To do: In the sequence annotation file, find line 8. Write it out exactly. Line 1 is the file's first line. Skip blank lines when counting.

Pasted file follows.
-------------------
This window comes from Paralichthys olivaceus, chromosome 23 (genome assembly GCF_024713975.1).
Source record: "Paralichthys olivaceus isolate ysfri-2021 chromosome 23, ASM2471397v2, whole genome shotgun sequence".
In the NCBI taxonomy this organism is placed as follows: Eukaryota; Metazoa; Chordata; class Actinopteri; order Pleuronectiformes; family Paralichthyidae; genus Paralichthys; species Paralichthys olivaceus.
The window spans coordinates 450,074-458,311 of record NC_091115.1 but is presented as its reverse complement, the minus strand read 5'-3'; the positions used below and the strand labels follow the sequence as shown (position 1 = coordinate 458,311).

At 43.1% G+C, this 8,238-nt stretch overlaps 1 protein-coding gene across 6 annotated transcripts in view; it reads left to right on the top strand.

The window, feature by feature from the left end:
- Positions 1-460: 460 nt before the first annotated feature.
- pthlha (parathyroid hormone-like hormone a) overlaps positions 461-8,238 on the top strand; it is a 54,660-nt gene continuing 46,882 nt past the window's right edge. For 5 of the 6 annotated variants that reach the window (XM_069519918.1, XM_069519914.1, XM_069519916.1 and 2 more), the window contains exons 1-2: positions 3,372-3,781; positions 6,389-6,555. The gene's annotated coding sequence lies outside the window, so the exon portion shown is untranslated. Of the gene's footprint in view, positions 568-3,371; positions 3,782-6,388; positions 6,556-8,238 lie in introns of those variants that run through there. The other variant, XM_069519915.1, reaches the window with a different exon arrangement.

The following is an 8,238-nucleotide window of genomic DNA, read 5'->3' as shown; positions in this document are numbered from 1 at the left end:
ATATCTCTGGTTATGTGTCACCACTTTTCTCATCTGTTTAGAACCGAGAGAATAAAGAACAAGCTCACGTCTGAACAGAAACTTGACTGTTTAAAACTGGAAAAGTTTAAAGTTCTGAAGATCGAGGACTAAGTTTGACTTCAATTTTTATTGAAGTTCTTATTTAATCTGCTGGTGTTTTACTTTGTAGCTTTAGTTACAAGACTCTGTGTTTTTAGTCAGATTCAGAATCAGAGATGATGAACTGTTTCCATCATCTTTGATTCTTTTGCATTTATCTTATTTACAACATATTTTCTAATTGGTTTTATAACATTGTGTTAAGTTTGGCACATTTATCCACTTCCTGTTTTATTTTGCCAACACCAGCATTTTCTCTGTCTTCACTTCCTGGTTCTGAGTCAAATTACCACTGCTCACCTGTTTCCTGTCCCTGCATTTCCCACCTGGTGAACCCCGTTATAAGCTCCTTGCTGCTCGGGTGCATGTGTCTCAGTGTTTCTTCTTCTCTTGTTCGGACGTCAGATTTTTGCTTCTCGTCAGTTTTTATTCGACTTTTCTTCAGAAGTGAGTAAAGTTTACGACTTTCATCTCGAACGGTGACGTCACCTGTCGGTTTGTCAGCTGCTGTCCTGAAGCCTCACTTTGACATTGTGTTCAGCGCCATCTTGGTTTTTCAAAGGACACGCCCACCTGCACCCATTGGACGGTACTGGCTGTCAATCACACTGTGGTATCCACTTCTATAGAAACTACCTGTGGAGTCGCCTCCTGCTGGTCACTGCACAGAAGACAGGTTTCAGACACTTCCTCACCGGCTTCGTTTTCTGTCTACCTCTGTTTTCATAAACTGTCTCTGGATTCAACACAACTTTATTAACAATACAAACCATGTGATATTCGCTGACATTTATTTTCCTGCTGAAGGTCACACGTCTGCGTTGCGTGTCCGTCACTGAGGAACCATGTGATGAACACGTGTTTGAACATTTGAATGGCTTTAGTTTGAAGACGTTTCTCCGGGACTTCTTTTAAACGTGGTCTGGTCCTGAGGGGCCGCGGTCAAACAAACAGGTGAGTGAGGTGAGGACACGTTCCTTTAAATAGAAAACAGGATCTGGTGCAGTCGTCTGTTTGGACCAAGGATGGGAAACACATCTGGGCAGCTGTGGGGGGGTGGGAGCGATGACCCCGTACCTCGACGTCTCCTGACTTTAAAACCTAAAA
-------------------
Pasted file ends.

- pthlha (parathyroid hormone-like hormone a) overlaps positions 461-8,238 on the top strand; it is a 54,660-nt gene continuing 46,882 nt past the window's right edge. For 5 of the 6 annotated variants that reach the window (XM_069519918.1, XM_069519914.1, XM_069519916.1 and 2 more), the window contains exons 1-2: positions 3,372-3,781; positions 6,389-6,555. The gene's annotated coding sequence lies outside the window, so the exon portion shown is untranslated. Of the gene's footprint in view, positions 568-3,371; positions 3,782-6,388; positions 6,556-8,238 lie in introns of those variants that run through there. The other variant, XM_069519915.1, reaches the window with a different exon arrangement.